Dibyasree Nandy‘s short story: Cupcakes

A misty haze rose above the wet, damp ground with puddles of grey as the relentless downpour refused to cease its assault upon the sea of hued umbrellas. The tinkling of a little bell was heard as the glass door of Eve’s Bakery was pushed open. Folding her umbrella, a young woman entered, the rich aroma of baked savouries warming her from the chill outside.

“Hello.” A girl called out to her from the counter, her age possibly close to that of her first customer for the day. “I’m Eve. What can I do for you?”

“I’d like three cupcakes, please. One black-currant, one strawberry and a vanilla cream.”

“Of course.”

As Eve handed over a box to the woman, she glanced in the direction of the window which was fogged due to the rain. She wiped a patch of the glass with her palm which turned transparent once again.

“You know,” began Eve, “the future is always like this. Foggy. But they can always be wiped clean, dodged. The eyes, windows to life, may deceive. Ah, I’m talking to myself again. Here’s your package. Enjoy.” She smiled at the customer.


The cupcakes were fabulous. Seated beside the fireplace, the gentle heat snugly engulfing her like a blanket, the young lady, Ruth, drifted off to a comfortable sleep.

The meadow was beautiful. On a sloping knoll, shrubbery, hedges and trees glistened under the morning sun like a field of emeralds. Strawberry flowers of pristine white bloomed wherever she looked. Bunches of dark violet berries hung from plants of black currant that swayed ever so slightly, kissed by the soft breeze. Orchids of vanilla grew in clumps in the orchard close by.

Ruth was not one who appreciated the nurturing disposition of nature.

She felt a hand on her shoulder. Turning her neck, she witnessed the stooping, shrivelled figure of her elderly mother. “I don’t recall raising you to be so inconsiderate, cruel. The instant you became successful in life, you bought a fancy apartment, leaving me alone. You don’t even know if I’m alive or dead.”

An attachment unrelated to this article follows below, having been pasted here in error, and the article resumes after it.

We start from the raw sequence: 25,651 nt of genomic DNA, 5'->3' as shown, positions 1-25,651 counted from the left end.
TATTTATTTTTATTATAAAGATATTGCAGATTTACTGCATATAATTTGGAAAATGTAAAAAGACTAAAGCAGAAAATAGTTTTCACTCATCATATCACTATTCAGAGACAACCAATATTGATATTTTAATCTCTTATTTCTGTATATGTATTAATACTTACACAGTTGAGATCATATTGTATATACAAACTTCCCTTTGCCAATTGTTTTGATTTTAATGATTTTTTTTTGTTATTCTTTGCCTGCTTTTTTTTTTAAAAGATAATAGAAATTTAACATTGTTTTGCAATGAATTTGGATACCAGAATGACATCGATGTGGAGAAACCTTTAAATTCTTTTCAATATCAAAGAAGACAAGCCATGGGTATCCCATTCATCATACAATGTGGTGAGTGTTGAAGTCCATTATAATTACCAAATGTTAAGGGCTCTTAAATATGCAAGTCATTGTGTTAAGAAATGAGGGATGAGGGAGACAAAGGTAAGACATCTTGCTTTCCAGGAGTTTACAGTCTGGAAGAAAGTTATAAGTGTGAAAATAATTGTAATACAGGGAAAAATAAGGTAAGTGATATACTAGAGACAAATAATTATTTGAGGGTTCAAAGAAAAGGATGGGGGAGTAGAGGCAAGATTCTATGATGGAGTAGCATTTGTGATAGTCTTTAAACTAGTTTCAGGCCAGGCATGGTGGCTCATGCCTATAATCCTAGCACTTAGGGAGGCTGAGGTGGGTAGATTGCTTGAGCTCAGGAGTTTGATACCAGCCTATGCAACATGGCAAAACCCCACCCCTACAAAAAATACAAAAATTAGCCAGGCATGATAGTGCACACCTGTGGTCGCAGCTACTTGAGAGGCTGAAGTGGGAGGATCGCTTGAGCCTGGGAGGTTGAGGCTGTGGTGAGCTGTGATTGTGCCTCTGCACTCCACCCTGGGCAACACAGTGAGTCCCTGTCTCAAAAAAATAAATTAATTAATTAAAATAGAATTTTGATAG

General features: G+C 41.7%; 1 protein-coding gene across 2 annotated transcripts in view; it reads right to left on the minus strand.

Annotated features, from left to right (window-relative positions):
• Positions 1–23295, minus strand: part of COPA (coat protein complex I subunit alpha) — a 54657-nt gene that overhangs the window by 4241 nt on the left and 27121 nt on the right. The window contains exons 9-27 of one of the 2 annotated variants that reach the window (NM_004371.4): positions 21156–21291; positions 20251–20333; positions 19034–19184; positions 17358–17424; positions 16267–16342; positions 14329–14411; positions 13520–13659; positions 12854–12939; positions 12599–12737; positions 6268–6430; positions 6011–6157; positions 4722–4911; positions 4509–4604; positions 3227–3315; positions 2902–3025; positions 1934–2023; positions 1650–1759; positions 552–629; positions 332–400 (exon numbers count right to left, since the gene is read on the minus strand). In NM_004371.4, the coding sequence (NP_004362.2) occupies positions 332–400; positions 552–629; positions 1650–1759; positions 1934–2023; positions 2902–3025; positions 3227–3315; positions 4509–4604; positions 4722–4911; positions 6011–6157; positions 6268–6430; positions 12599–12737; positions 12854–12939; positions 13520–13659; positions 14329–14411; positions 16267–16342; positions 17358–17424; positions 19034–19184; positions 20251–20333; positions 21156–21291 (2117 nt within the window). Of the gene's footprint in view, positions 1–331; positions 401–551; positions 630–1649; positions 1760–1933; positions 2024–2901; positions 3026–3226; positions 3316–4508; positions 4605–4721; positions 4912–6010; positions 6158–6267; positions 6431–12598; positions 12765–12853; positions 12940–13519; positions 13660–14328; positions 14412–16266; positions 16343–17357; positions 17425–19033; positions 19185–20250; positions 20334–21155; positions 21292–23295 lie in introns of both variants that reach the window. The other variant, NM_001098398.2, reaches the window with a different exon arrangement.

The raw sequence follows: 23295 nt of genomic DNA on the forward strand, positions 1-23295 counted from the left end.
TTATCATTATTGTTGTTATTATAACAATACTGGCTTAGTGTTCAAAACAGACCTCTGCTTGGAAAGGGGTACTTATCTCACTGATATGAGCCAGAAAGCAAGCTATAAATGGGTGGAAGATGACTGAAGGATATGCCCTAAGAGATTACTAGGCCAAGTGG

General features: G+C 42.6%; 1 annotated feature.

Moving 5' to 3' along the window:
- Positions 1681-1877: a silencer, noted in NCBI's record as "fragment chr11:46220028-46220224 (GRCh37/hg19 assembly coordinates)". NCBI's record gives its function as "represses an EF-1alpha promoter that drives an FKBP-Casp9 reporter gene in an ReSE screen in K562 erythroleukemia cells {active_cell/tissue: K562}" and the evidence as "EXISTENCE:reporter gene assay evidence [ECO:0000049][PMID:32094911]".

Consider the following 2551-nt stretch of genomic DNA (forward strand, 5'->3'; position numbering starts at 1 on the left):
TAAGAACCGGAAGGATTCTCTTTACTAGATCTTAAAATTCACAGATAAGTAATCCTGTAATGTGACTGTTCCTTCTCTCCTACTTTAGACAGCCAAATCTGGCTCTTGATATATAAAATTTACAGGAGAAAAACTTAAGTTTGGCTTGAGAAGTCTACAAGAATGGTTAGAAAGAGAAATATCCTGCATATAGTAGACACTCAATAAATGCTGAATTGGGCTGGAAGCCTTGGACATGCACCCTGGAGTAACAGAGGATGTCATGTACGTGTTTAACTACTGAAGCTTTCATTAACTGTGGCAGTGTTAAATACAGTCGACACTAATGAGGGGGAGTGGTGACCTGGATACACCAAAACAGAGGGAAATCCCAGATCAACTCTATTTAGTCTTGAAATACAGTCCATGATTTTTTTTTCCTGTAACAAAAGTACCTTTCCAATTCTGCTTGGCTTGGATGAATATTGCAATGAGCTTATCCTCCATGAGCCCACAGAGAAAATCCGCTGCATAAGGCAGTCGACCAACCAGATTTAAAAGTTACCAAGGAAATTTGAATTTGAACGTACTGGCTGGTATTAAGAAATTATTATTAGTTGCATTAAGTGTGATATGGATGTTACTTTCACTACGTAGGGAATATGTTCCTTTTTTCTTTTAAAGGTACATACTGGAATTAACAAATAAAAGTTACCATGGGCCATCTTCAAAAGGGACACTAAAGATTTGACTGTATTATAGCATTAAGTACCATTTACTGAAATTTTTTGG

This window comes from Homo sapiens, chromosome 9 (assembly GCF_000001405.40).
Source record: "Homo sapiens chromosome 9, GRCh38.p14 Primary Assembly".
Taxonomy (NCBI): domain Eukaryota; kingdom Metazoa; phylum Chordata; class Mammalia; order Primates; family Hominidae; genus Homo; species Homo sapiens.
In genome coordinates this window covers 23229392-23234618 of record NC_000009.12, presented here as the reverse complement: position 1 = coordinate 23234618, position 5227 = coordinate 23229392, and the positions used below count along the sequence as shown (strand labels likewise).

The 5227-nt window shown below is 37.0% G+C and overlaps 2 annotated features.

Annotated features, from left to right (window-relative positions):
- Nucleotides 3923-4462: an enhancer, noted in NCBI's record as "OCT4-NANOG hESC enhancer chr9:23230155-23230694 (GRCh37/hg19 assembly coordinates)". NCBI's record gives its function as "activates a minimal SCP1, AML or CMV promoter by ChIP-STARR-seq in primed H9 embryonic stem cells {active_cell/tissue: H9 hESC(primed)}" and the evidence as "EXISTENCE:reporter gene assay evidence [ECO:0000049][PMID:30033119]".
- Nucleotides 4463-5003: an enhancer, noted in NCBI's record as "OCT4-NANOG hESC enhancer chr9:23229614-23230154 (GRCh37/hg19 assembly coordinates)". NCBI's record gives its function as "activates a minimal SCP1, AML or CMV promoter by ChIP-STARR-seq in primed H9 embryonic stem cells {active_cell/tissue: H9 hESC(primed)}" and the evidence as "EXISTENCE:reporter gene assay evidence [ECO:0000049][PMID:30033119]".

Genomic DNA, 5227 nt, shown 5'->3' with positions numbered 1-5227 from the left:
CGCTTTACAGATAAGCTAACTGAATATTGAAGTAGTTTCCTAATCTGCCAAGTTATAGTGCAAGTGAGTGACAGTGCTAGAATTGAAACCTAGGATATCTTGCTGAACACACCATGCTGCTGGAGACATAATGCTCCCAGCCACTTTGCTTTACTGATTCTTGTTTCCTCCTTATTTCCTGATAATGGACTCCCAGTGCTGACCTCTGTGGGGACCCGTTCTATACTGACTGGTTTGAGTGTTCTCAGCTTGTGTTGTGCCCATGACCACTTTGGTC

Ruth slapped the hand away and began to run.

Her thought-scape changed. She was presently standing in the midst of a busy street, umbrella in hand. It was pouring. Someone stood before her, soaked to the bone. A childhood friend who smiled sadly.

“I know you won’t offer your umbrella, you’re just that kind of woman. If you see someone in trouble, you’ll merely pass by without sparing them a second glance. When I lost my job, I desperately needed your help. Remember what you said? ‘It has nothing to do with me’.”

Ruth shoved her friend aside roughly and darted past. 

“What on earth is going on? This is a dream, isn’t it?”


Eve sighed.

I wonder if the woman from this morning had the cakes. Does she believe she’s inside dreams?” She laughed. “I don’t manipulate dreams. Neither do I generate them. All I do is unlock dormant thoughts and embellish them into something threatening. They don’t call me a Sorceress of Education for nothing.”

She started humming a little tune.


Ruth found herself before a gigantic mirror that was rather misted. Through the blur, she could distinguish the form of a man with his back towards her, facing a woman.

“That woman is… me!”

The man in the mirror was yelling at the version of her in the looking glass, “You are insufferable! The engagement’s off!”

The scenario shifted. Within the mirror, she was much older now. A girl was shrieking at her. “Mum, you are just so annoying! I’m leaving!”

“No! Please, dear!” The older Ruth was begging, “Don’t you care about your own mother?”

“Are these snapshots of the future?” The Ruth from the current time shivered. Recollections flooded into her mind. She, too, had screamed at her old mother while the lady had pleaded pitifully.


These aren’t futures.” Eve was tired of all the imbeciles she had to tutor on a daily basis. “I’m just making you believe that these are what lie in store. They are threats I’m showing you. The eyes may deceive and futures may be wiped clean. I gave you enough hints, didn’t I? However, if you don’t comprehend or change your ways….” She shrugged. Eve peered out of the window. “Ah, the night is clear. All I want is a palatable world, that’s all. No one seems to realise… There’s no hope left; I suppose.” She exhaled loudly. “Oh well…”

The door to the bakery opened. Eve hurried to the counter.

“What can I get you?”



Dibyasree Nandy, 29 years old, began writing during the lock-down period of the Covid-19 pandemic after completing M.Sc and M.Tech. She is the author of ‘The Labyrinth of Silent Voices-Epistles from the Mahabharata’, ‘Stardust-Haiku and Other Poems’, ‘Boat’, ‘Sinners’, ‘The 13 Shepherds’, ‘Studded with Rubies; A Hundred Short Stories’ and ‘Marchen of Newer Days’. She has had her works published in magazines such as ‘Literary Cocktail’, ‘White Enso’, ‘Dragonflies and Fairies’, ‘Open Skies’ and ’10 by 10’.

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